The Personal Touch

Dr. Alan WolfeltWhat do you do with a client who has resigned themselves to believe that all funerals are generic, that the last send-off for their loved-one will be un-inspired, impersonal, a memory best to let fade?

They explain to you that they have been to three or four funerals over the years, that the ministers wore interchangeable expressions while ticking off the accomplishments of the deceased like a grocery list, a list often referred to instead of one known first-hand.

Your client grows restless, eyes skimming over the paperwork, your desk, her shoes. In her agitated state, she lets it slip that she feels like she is letting her deceased husband down, that he deserves more than a goodbye in his best suit, a flask of his favorite bourbon slipped into his jacket pocket. Fifty-three years of working hard, coming home every night to me, being the best man he could and this is the best he gets for it all? Fine. Let’s get this over with.

By now, it’s clear that she views you as no more than a necessity, a hired-hand to tend to unpleasant work made even more unpleasant by the impersonal nature of your business.

How do you deal with this without coming off like a used-car salesman flashing every bell and whistle you can conjure to brighten both your moods?

First, don’t consider your client a difficulty that you have to get through. Remember, she is the one with this task. Take this instead, as an opportunity to meet a challenge, disprove a bad rap and most important, provide the best service for that individual’s passage. It’s what you are there for. Don’t think of schedules, orders, the dry-cleaning, worry if the cat ate the geraniums. Right now, a client needs your full attention. Your demeanor is essential to help bridge a business transaction to human interaction. This is a key element of your client’s needs, the human element.

Second, when planning the service, don’t be afraid to go a little out of your way to be creative, add an unexpected personal touch. Look for ways to fill the gaps that an average service cannot, such as asking guests to inscribe a Memory Book, distribute packets of seeds of the deceased’s favorite flowers to guests. Was the departed a lover of books? Use a passage from their favorite author in the program.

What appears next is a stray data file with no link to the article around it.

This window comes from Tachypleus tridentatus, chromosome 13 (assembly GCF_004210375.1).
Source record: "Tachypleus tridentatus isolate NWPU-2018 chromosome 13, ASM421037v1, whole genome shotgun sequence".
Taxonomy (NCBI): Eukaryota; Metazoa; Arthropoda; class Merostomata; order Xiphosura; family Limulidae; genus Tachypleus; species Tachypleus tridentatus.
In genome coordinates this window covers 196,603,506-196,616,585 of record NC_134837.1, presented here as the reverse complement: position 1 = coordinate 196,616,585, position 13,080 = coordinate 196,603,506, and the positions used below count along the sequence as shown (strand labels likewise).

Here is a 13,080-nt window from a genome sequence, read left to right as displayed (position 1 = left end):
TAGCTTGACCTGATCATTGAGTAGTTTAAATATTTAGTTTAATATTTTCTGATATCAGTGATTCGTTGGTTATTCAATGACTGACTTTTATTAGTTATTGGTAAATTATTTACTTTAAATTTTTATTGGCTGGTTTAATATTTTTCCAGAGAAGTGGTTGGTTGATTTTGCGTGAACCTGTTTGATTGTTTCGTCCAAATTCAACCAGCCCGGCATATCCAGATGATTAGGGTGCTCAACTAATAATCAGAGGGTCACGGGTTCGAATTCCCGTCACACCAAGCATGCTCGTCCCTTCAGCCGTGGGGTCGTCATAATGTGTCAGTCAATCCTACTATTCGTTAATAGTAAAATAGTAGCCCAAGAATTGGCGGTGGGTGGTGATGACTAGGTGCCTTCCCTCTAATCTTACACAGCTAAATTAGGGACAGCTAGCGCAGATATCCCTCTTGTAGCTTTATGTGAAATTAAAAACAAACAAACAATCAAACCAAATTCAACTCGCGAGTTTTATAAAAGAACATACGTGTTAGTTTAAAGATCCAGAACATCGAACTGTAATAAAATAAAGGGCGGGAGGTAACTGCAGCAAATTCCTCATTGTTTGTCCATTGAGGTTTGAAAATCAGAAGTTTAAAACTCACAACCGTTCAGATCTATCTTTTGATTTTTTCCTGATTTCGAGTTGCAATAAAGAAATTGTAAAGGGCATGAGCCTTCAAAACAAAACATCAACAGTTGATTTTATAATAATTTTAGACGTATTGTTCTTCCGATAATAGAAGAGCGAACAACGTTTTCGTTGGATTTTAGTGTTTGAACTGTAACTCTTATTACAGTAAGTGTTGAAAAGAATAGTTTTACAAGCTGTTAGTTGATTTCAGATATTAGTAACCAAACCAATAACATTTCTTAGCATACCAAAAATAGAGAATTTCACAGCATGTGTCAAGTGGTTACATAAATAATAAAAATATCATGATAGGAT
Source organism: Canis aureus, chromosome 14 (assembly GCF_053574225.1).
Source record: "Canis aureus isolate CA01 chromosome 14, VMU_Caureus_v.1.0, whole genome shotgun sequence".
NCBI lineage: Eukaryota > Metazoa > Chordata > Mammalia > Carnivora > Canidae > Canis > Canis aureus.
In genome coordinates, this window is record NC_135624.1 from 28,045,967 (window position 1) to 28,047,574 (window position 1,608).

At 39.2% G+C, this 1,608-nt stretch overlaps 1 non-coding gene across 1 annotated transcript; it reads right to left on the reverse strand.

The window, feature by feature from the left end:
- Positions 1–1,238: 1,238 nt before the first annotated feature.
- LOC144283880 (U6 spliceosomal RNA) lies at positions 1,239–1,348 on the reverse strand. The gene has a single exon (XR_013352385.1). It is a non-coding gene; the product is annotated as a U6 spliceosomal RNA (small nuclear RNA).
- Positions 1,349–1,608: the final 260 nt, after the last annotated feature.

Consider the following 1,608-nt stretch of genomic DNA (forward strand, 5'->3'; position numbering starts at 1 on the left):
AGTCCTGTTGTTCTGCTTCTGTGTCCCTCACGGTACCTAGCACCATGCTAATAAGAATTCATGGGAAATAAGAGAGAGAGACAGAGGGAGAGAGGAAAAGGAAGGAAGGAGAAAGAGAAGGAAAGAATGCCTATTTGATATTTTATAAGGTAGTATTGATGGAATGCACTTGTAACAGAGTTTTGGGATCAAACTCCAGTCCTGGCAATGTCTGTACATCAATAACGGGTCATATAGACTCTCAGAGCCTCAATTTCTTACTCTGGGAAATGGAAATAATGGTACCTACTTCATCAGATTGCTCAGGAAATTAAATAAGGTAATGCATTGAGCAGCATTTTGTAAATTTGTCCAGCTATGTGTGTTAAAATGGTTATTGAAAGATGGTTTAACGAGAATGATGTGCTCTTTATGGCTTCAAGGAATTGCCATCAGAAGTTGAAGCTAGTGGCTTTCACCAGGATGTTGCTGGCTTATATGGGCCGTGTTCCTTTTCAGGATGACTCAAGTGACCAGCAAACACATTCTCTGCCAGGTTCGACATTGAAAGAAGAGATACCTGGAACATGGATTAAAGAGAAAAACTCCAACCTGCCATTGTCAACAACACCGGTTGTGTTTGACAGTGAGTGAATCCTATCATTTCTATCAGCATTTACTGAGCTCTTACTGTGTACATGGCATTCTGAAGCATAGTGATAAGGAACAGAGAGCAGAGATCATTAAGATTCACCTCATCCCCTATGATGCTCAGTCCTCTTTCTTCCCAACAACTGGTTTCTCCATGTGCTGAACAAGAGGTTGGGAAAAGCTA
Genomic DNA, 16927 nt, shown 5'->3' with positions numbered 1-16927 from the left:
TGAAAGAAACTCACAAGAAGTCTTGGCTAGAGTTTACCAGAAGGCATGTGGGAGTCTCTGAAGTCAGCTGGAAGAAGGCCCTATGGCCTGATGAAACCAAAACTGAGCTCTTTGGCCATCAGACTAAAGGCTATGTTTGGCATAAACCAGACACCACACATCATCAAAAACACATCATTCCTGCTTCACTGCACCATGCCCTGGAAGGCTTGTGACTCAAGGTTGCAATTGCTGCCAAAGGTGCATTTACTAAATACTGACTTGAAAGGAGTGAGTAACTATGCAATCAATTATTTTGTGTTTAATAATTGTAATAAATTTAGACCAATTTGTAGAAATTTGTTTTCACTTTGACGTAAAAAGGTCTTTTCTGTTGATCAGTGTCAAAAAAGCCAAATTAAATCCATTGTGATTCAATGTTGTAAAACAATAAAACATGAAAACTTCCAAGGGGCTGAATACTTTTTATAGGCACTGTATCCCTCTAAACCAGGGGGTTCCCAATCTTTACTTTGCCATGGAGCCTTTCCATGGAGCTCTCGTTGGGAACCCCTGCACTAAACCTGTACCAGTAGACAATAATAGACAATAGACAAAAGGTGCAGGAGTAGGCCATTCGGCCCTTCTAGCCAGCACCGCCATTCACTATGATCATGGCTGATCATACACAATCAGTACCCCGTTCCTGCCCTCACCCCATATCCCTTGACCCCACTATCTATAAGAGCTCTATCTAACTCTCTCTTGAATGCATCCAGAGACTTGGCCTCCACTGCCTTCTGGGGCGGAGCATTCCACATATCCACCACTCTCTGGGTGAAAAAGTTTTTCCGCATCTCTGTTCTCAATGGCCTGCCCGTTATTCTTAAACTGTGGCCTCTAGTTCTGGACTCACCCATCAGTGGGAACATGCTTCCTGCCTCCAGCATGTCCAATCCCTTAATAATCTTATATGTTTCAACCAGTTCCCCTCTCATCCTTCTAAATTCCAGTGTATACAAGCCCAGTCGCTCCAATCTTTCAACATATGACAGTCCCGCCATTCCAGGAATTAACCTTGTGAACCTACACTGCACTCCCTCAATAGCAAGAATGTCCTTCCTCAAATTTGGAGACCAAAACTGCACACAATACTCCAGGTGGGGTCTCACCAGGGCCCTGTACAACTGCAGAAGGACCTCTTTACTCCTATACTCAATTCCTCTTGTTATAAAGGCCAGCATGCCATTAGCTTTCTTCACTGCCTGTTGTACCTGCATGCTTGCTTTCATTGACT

These are all things your client’s will remember, especially those who believed their goodbyes would be ordinary, less than meaningful. You can give them more than they expect, something they can feel comforted by because you made the extra effort with a personal touch.

Gauging the client, you don’t always have to stop with the little things. I attended a service that incorporated a choir the deceased had sung with, contra-dancers he had trained. It was quite joyful, full of smiles and happy tears, something I will always remember.

For more ideas to you started, get a copy of Dr. Alan Wolfelt’s Creating Meaningful Funeral Experiences at www.centerforloss.com

Another great source of reference for items is www.renaissanceurns.com. The company offers a line of unique handmade urns, as well as several that are bio-degradable for environmentally-minded clients.

And for unique memorial gifts, look to www.nextgenmemorials.com. They carry, among many fine items, pewter hearts that come with poems folded inside. Here is an opportunity to get creative — replace the poem with a stanza from the deceased’s favorite poet, quote or something they, themselves were known for saying. See, this isn’t as hard to put together as you may have thought. And your efforts will be appreciated more than you may know.

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